Tuesday, May 26, 2009

Another Road Trip

I love road trips. I'll pinpoint a destination, but tend not to map out the route on these journeys. Once I get my bearings, I'll head in that general direction, exploring as I go along. The beautiful thing about traveling Iowa is the Jeffersonian grid which lays out our roads in a north/south and east/west orientation every mile. These farm-to-market roads are a great way to see the landscape up close and personal. The interstate roadway system is convenient for fast passage, but the road less traveled never disappoints, and more often, reveals incredible moments of being.

The header for my blog was snapped on St. Patrick's Day of this year. I had traveled to Iowa City during Spring Break to have lunch with my son, then take him to the airport to catch a flight to Washington D.C. (And yes, the interstate was my choice for this leg of the trip because of the time crunch with his flight!) His sister was in Orlando on a high school band trip and, in fairness, his father bought him a ticket to D.C. for his Spring Break to visit friends going to school on the east coast.

As I headed back home later that afternoon, I purposefully avoided the interstate for this leg of the journey. It was an incredibly warm day for March 17th, a truly memorable day, in fact. The windows were down and the music was cranked; Adele was singing me home. I was heading north-northwest when I glanced out the window and caught sight of the shadow MINI tooling along beside me. I picked up the camera and started snapping pics. This one popped up on the screen as I was downloading pics later in the week. No question, this would be my new header foto. Does anyone out there recognize this landscape, or one similar???? It is an agricultural field. This is the Midwest! But more importantly, this is an ag field in a vast flood plain of a large river system.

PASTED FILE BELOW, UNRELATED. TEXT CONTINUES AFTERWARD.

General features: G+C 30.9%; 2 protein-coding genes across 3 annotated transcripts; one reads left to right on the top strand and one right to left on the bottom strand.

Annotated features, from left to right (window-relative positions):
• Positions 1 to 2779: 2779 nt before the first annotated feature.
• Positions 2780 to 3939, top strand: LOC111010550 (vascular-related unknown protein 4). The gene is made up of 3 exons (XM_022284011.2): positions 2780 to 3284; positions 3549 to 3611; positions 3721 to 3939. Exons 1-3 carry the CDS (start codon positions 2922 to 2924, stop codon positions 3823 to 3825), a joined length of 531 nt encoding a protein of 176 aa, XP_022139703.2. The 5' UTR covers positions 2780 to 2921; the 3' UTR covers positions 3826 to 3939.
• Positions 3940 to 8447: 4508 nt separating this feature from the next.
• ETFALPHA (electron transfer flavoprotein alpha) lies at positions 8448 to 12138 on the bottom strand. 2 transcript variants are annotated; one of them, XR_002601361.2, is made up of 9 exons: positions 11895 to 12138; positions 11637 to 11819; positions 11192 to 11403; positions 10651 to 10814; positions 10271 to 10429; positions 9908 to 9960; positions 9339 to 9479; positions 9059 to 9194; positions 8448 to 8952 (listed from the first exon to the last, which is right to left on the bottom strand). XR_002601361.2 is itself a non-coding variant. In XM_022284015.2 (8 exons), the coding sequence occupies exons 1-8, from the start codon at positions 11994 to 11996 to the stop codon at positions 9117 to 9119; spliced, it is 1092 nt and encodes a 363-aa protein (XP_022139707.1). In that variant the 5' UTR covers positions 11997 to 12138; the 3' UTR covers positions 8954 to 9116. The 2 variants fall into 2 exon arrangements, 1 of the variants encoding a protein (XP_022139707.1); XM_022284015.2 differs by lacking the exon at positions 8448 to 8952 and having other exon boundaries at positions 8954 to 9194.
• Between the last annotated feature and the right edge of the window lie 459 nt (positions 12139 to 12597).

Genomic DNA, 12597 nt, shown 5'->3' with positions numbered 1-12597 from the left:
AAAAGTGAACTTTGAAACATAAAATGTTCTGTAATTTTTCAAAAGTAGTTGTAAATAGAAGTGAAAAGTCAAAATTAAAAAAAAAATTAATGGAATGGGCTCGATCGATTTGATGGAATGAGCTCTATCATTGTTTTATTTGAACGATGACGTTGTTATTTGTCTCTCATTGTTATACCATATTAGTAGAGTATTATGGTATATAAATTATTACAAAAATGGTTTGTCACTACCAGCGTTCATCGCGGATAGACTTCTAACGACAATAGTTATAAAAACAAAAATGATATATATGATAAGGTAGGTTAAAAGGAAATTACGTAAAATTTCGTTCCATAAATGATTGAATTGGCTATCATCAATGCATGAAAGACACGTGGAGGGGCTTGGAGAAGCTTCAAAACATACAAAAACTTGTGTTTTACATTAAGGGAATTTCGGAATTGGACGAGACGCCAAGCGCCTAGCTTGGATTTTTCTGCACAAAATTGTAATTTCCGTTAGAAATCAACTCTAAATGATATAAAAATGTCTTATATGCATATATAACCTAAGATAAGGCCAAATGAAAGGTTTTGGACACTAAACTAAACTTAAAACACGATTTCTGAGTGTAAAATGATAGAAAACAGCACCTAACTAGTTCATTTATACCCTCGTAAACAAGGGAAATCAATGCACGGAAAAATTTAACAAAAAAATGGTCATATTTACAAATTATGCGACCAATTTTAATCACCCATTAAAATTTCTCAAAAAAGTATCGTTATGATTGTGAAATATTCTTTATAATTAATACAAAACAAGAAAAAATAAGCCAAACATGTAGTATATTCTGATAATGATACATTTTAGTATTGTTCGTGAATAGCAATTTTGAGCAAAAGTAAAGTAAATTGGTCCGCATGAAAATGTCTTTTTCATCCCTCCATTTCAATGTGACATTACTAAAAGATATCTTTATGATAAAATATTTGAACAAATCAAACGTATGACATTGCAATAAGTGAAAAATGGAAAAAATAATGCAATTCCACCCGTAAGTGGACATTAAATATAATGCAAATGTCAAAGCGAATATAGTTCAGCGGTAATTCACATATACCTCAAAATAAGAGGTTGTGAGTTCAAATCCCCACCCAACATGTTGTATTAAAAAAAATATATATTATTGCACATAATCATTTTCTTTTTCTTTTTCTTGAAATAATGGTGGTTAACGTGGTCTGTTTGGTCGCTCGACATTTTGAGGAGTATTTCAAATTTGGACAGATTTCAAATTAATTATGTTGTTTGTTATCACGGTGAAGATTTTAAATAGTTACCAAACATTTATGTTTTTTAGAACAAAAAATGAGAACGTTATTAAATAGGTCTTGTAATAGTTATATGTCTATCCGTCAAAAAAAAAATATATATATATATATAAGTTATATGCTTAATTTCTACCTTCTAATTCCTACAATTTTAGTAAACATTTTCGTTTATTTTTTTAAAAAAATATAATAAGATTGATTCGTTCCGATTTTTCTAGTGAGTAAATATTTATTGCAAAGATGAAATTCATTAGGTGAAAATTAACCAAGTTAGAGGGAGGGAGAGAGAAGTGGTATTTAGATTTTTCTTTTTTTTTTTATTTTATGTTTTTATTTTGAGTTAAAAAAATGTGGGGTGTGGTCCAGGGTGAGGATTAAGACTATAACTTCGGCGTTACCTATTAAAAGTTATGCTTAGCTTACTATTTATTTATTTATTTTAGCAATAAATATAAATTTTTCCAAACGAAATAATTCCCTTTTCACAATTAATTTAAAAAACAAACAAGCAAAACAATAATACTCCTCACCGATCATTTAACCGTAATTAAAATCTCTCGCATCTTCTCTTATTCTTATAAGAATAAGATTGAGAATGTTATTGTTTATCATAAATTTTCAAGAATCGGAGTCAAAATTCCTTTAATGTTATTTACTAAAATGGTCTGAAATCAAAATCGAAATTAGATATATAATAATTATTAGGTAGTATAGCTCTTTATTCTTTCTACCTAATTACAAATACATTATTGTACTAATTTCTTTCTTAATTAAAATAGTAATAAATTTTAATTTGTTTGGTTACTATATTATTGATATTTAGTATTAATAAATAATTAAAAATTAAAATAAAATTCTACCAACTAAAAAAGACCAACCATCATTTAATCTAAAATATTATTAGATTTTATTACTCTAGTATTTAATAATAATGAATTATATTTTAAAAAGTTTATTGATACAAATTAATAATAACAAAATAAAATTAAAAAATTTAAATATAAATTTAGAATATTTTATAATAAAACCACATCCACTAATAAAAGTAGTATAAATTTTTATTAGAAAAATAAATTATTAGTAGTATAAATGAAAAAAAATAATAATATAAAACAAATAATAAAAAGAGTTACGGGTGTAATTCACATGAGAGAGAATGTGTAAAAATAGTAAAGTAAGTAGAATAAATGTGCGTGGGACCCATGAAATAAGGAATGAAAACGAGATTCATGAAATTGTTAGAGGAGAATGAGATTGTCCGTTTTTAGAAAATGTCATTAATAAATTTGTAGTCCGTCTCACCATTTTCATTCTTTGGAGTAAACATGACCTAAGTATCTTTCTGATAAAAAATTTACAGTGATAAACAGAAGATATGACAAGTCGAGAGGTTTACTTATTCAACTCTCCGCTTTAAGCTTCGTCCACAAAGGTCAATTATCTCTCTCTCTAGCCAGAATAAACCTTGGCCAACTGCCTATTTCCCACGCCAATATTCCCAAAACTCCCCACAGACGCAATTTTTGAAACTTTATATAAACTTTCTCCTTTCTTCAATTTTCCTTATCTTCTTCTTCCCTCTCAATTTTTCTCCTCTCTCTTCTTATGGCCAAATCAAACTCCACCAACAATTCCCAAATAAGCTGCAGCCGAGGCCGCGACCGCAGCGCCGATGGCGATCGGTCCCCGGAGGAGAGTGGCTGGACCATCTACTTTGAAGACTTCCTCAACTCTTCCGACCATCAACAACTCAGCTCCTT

I am currently a student at Iowa Lakeside Lab, a field study lab, taking a course in hydrology and surficial processes. Our prof is a soils scientist, who also lectures in geology and glacial processes. Classes begin at 8 AM - Monday through Friday. We break for a one-hour lunch, then head out for 4 hours of road trip! studying those theories, processes, and landforms talked about in that morning's lecture. What a blast! We rarely take the main road. Back roads at slow speed with an incredibly knowledgeable person as our tour guide. All learning should be conducted this way. Understand that this is complicated stuff and most of what is happening takes place under the surface of the landscape. We search for clues as to what is going on; we study maps of soil series and topography that reveal watershed basins. We discuss the possibilities and explore further until we figure out the processes and materials both before us and under our feet.

Prof says that we see what we know; everyday I see more and more. I am truly grateful for the opportunity to study with this professor here at Iowa Lakeside Lab. As a grad student in Landscape Architecture, this is important stuff and my department does not teach this, so I have taken the road less traveled and am experiencing some incredible moments of being here on the landscape.


  1. Your descriptive road trips bring to mind a book I read some 25 years ago. Blue Highways by William Least Heat-Moon. With your love of the earth you might also be interested in Prairie Earth, by the same author. It's a large, slow reading, but wonderful, book about the history of 1 small tract of land in Kansas.

  2. Thanks, Gigi, I'll follow up with the book suggestions.

    Yes, Mary, this is my new mantra-it makes all the sense in the world. And, yes, I will update on this blog for all interested in my adventures at Lakeside Labs, here at the IA Great Lakes!